Go Local donates 3% of each issue’s advertising revenue to a local nonprofit organization.
This issue supports Code Girls United.
Code Girls United
Q&A with Executive Director Marianne Smith
What is your mission statement?
We’re working to expand the future career opportunities of today’s fourth through eighth grade girls through hands-on experiences in coding, technology, and business.
What services and programs do you provide?
Code Girls United is a free statewide after-school program for fourth through eighth grade girls as well as tribal high school girls. Students identify a local community problem and work to create and design an app that helps address the issue. During the weekly Code Girls meetings, they learn the basics of computer science, coding, and practical business skills. The program culminates in the Northwest Regional App Challenge each spring. We also have an advanced program in Kalispell for girls who have worked through our standard program and are ready to learn Python or Java coding languages.
What’s your backstory?
Code Girls United began right here in Kalispell in 2017. Our founders had backgrounds in engineering, computer science, business, and education and came together around the idea of teaching coding, problem solving, technology and business skills to young girls. We started with a group of girls bringing their own computers to meet in the basement of Sykes Restaurant, but quickly realized we needed a better setup. We moved to Russell Elementary, incorporated as a nonprofit, and by 2020 had two programs running in the valley.
During the pandemic, we took our instruction online, which allowed us to formalize our curriculum and create programs that could be scaled and replicated outside the Flathead Valley. We currently have Code Girls United programs in 25 locations across Montana, with different curriculums for our standard, advanced, and tribal programs. We have partnered with schools, libraries, Boys and Girls Clubs, United Way, and other STEM programs, introducing more and more Montana girls each year to the world of coding, technology, and business..
How have you seen the need for your services change?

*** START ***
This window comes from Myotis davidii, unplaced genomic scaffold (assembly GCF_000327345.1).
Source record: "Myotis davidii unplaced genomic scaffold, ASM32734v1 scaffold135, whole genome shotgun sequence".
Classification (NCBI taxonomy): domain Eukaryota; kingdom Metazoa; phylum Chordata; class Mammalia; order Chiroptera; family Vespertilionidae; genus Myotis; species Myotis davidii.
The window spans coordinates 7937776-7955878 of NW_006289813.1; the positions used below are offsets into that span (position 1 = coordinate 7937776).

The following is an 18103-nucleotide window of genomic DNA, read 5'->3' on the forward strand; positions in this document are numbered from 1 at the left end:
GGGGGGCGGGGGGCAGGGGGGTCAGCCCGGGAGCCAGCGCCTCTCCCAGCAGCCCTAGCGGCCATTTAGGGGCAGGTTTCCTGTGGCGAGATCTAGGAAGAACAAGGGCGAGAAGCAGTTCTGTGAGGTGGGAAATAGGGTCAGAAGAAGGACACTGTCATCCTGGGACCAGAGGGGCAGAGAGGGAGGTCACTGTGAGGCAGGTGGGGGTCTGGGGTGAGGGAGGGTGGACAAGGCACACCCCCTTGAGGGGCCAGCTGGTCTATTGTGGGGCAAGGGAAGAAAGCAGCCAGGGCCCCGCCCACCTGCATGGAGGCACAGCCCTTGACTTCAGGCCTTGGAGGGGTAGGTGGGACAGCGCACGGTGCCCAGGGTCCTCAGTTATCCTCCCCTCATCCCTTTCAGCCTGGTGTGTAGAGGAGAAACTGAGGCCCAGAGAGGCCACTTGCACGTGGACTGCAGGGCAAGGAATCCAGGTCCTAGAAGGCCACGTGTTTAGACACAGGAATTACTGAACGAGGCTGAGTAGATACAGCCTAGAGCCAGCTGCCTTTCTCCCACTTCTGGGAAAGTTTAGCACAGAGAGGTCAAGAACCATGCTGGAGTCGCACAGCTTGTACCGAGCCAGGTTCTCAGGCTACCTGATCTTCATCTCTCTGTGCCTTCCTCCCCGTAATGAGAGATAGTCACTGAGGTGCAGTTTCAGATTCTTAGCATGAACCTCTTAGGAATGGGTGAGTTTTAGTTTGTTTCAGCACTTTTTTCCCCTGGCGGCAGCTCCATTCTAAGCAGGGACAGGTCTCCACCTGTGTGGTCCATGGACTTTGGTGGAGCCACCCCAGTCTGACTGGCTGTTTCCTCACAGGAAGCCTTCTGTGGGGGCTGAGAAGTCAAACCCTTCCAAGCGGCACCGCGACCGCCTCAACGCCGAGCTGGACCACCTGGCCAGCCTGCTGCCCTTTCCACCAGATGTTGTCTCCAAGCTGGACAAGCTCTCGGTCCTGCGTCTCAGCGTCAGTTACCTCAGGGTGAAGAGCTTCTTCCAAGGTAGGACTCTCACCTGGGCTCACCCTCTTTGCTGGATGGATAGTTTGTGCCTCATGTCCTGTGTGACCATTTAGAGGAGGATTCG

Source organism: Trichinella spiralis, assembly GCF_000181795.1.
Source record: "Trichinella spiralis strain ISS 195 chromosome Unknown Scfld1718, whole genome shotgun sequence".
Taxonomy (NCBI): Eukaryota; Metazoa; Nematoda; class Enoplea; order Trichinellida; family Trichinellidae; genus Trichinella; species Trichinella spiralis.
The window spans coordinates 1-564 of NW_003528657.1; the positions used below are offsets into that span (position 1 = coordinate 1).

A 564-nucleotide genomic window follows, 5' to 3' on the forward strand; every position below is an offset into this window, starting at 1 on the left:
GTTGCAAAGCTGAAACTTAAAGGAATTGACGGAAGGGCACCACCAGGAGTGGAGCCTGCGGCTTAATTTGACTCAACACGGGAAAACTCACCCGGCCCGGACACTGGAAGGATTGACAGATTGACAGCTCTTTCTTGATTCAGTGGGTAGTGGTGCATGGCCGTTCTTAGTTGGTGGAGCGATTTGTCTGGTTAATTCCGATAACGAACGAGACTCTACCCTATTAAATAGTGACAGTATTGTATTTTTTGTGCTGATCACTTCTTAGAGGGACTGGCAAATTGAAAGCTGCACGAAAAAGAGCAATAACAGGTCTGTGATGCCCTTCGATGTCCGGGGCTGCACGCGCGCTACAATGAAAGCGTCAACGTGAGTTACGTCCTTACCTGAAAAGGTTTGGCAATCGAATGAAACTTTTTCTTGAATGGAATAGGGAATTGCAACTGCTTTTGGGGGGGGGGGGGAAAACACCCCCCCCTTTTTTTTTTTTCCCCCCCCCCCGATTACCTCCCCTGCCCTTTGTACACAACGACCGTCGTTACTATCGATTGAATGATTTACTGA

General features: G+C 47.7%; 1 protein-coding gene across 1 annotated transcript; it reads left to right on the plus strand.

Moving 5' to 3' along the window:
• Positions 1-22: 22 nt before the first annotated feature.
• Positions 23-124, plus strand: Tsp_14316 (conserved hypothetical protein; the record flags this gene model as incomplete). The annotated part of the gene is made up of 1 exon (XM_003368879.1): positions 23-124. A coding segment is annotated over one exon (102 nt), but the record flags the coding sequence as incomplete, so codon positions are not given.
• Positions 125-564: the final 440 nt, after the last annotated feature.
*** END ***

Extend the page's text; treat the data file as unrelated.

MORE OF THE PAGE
As more companies move to Montana, technology plays an increasingly important role across all industries. As a result, Code Girls has expanded throughout the state and demand for our programs has grown. As remote working becomes more prevalent, computer science and technology education is even more important for the economic success of Montana and for our childrens’ futures. The growth of our tribal program is in response to the pressing need our tribal communities have for access to technology education.
What’s something you’ve learned from your work that you wish more people knew?
Although our name “Code Girls United” makes it sound like all we do is teach computer coding, we’ve found that teaching self-confidence, business skills, and soft skills—such as learning to work in a team and make decisions together—are just as important. Code Girls may not grow up into computer programmers, but the additional skills they acquire in our program, like learning to present your work to a large group of people and defend your ideas, are transferable to any industry. We’ve seen our program create empowered young women who are also comfortable using technology to
What kinds of assistance would help your organization?
We need volunteers for our Flathead Valley programs to help with classes. We need teachers willing to work part-time for us. We are always looking for help with our organization and fundraising efforts.
On the fundraising side, we are a nonprofit and are funded by organizations and donors who are as passionate about what we do as we are. We would appreciate direct donations, donations during the Whitefish Community Foundation Great Fish Community Challenge, attendance at our fundraising events, and sponsorships for the Northwest Regional App Challenge each spring.
How would you ideally like to affect the Flathead Valley?
We would like to see all Flathead Valley girls have the opportunity to participate in Code Girls United or other programs like it. We want the next generation of Montana women to be confident in their business and technical skills as well as their ability to think critically and solve problems effectively.
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